The realism of the gaze is essential to give the illusion that a robot is alive, according to Disney. His research laboratory has succeeded in developing a gaze system that reacts finely to external stimuli. The result is this automaton dubbed “Gaze” (gaze) which boils down to a torso supporting an articulated head without skin, but with teeth, and which seems straight out of a horror movie.
Applications for amusement parks
Looking in the direction of a person is not enough if the gaze freezes. It is necessary to establish visual contact and react to signals emitted by the person in front, but also to those of the environment. The more eye contact there is, the more the robot will be seen as human and trustworthy, says Disney in its scientific article. Gaze is equipped with a camera and a sensor. He detects someone turning towards him, but his gaze may drop when he hears an outside sound. His eyes are capable of blinking, making arcs or even quick or slow micro-movements to examine a face. All accompanied by an extremely mobile head whose variations can give the feeling that the machine is breathing.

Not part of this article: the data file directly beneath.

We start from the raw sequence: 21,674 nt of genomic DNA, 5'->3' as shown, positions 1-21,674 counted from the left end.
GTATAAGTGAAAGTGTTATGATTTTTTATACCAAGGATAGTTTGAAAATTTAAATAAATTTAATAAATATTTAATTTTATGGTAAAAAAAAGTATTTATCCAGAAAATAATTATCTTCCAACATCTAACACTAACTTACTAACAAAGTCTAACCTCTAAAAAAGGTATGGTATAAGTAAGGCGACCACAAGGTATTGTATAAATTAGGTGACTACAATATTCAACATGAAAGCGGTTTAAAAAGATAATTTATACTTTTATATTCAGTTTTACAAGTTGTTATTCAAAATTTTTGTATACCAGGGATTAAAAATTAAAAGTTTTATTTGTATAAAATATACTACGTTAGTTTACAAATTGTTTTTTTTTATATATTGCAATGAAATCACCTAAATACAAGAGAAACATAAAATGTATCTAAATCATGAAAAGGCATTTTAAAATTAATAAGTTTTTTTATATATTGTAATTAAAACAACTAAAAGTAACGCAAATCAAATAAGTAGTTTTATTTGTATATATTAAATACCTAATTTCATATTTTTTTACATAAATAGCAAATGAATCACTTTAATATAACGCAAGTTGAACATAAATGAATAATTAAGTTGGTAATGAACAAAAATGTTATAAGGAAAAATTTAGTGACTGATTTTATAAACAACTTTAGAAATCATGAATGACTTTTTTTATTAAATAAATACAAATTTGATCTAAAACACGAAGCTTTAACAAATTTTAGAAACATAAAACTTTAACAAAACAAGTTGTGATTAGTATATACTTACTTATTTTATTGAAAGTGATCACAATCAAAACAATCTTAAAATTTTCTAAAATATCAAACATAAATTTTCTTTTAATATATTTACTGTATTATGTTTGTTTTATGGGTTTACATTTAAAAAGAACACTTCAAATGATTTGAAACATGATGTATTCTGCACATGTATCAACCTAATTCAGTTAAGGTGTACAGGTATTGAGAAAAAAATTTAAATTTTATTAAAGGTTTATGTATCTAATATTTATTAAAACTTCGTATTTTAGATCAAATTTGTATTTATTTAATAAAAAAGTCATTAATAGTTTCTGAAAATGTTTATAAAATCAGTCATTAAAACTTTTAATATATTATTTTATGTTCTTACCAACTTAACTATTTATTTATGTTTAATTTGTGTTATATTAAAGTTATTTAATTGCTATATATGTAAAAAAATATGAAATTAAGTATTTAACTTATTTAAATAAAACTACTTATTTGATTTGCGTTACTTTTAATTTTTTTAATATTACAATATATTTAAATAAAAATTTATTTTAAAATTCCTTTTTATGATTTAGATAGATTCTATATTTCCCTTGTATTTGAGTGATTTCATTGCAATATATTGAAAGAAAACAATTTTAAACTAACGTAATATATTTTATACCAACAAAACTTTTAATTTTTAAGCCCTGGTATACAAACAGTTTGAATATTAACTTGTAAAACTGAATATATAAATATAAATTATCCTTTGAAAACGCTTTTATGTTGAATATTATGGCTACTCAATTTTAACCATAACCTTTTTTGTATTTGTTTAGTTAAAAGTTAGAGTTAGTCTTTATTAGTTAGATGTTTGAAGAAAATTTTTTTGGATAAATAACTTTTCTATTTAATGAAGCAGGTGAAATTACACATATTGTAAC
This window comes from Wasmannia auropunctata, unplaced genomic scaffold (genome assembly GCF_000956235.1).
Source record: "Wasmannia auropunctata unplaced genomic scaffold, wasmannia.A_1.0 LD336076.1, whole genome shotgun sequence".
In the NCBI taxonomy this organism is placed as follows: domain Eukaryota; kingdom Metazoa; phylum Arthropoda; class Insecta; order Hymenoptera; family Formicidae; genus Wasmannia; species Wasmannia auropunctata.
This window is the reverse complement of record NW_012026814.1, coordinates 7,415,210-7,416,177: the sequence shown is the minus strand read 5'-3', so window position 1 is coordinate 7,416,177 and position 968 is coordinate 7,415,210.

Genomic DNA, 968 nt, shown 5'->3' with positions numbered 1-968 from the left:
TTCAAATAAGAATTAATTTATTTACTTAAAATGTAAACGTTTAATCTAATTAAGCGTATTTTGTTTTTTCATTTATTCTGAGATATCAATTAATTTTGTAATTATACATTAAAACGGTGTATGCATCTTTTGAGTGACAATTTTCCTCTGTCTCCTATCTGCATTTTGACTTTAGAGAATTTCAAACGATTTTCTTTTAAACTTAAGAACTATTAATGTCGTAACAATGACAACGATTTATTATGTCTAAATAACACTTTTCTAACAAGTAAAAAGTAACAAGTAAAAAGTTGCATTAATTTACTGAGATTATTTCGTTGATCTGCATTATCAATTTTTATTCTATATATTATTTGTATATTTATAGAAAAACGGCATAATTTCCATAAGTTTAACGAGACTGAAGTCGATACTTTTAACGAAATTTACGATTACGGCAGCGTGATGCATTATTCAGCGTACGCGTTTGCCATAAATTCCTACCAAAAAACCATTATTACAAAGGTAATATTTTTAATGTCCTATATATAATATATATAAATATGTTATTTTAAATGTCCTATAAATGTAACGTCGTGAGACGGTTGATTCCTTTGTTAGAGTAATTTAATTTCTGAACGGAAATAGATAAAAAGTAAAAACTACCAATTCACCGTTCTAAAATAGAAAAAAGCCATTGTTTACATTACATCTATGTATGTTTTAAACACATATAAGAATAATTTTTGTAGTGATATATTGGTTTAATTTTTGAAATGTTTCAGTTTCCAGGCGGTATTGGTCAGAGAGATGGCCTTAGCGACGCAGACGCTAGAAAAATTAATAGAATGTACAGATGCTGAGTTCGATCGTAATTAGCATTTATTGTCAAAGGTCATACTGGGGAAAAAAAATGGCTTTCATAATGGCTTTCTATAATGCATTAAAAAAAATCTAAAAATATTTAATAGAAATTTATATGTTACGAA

This system should be aimed primarily at Disneyland theme parks, which make extensive use of machines called Animatron. These are not robots that move, but animated figures with a soundtrack. With this more realistic gaze system, the audience would be more immersed in the stories. More generally, this could benefit host or assistance robots to improve human-machine interactions.